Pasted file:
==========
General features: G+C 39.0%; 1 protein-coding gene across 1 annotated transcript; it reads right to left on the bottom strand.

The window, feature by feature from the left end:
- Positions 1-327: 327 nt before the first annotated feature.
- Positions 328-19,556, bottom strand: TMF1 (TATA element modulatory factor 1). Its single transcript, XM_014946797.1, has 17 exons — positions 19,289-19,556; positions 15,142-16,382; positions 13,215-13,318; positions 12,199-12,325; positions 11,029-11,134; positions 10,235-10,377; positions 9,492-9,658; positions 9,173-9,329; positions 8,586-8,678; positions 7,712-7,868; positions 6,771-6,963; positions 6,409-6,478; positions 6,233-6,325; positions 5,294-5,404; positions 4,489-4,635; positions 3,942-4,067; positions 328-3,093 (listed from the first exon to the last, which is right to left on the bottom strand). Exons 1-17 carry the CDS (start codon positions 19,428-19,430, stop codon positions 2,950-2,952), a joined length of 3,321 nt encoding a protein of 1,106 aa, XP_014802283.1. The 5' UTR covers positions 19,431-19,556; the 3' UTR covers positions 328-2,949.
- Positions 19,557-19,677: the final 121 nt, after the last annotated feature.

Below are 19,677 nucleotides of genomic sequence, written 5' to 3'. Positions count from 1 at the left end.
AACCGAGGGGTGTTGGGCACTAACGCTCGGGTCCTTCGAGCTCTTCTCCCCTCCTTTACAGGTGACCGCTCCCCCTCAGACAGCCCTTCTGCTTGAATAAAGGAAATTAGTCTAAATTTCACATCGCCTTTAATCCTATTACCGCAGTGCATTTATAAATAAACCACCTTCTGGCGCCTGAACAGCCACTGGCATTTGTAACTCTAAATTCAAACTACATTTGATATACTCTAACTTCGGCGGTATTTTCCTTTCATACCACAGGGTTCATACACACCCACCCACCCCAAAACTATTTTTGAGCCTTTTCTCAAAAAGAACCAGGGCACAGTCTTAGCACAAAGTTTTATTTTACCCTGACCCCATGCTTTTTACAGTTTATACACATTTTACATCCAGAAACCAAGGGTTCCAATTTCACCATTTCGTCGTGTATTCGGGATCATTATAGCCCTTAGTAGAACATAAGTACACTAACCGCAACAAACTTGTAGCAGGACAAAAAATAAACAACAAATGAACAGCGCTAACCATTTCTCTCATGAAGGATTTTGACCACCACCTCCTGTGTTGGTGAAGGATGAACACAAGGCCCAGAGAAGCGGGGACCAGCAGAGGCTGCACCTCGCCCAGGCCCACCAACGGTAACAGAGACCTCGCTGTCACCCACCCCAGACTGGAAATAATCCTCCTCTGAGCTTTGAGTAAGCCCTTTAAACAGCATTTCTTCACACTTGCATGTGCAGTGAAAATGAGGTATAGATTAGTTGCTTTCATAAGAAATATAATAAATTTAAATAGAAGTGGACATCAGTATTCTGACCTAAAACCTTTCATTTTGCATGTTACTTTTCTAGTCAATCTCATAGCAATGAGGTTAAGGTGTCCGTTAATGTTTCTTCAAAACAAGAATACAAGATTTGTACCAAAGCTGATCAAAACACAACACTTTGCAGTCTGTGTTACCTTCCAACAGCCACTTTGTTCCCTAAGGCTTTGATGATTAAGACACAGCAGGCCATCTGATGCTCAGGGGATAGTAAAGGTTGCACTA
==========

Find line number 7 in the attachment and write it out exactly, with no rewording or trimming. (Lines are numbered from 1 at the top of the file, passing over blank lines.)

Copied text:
AACCGAGGGGTGTTGGGCACTAACGCTCGGGTCCTTCGAGCTCTTCTCCCCTCCTTTACAGGTGACCGCTCCCCCTCAGACAGCCCTTCTGCTTGAATAAAGGAAATTAGTCTAAATTTCACATCGCCTTTAATCCTATTACCGCAGTGCATTTATAAATAAACCACCTTCTGGCGCCTGAACAGCCACTGGCATTTGTAACTCTAAATTCAAACTACATTTGATATACTCTAACTTCGGCGGTATTTTCCTTTCATACCACAGGGTTCATACACACCCACCCACCCCAAAACTATTTTTGAGCCTTTTCTCAAAAAGAACCAGGGCACAGTCTTAGCACAAAGTTTTATTTTACCCTGACCCCATGCTTTTTACAGTTTATACACATTTTACATCCAGAAACCAAGGGTTCCAATTTCACCATTTCGTCGTGTATTCGGGATCATTATAGCCCTTAGTAGAACATAAGTACACTAACCGCAACAAACTTGTAGCAGGACAAAAAATAAACAACAAATGAACAGCGCTAACCATTTCTCTCATGAAGGATTTTGACCACCACCTCCTGTGTTGGTGAAGGATGAACACAAGGCCCAGAGAAGCGGGGACCAGCAGAGGCTGCACCTCGCCCAGGCCCACCAACGGTAACAGAGACCTCGCTGTCACCCACCCCAGACTGGAAATAATCCTCCTCTGAGCTTTGAGTAAGCCCTTTAAACAGCATTTCTTCACACTTGCATGTGCAGTGAAAATGAGGTATAGATTAGTTGCTTTCATAAGAAATATAATAAATTTAAATAGAAGTGGACATCAGTATTCTGACCTAAAACCTTTCATTTTGCATGTTACTTTTCTAGTCAATCTCATAGCAATGAGGTTAAGGTGTCCGTTAATGTTTCTTCAAAACAAGAATACAAGATTTGTACCAAAGCTGATCAAAACACAACACTTTGCAGTCTGTGTTACCTTCCAACAGCCACTTTGTTCCCTAAGGCTTTGATGATTAAGACACAGCAGGCCATCTGATGCTCAGGGGATAGTAAAGGTTGCACTA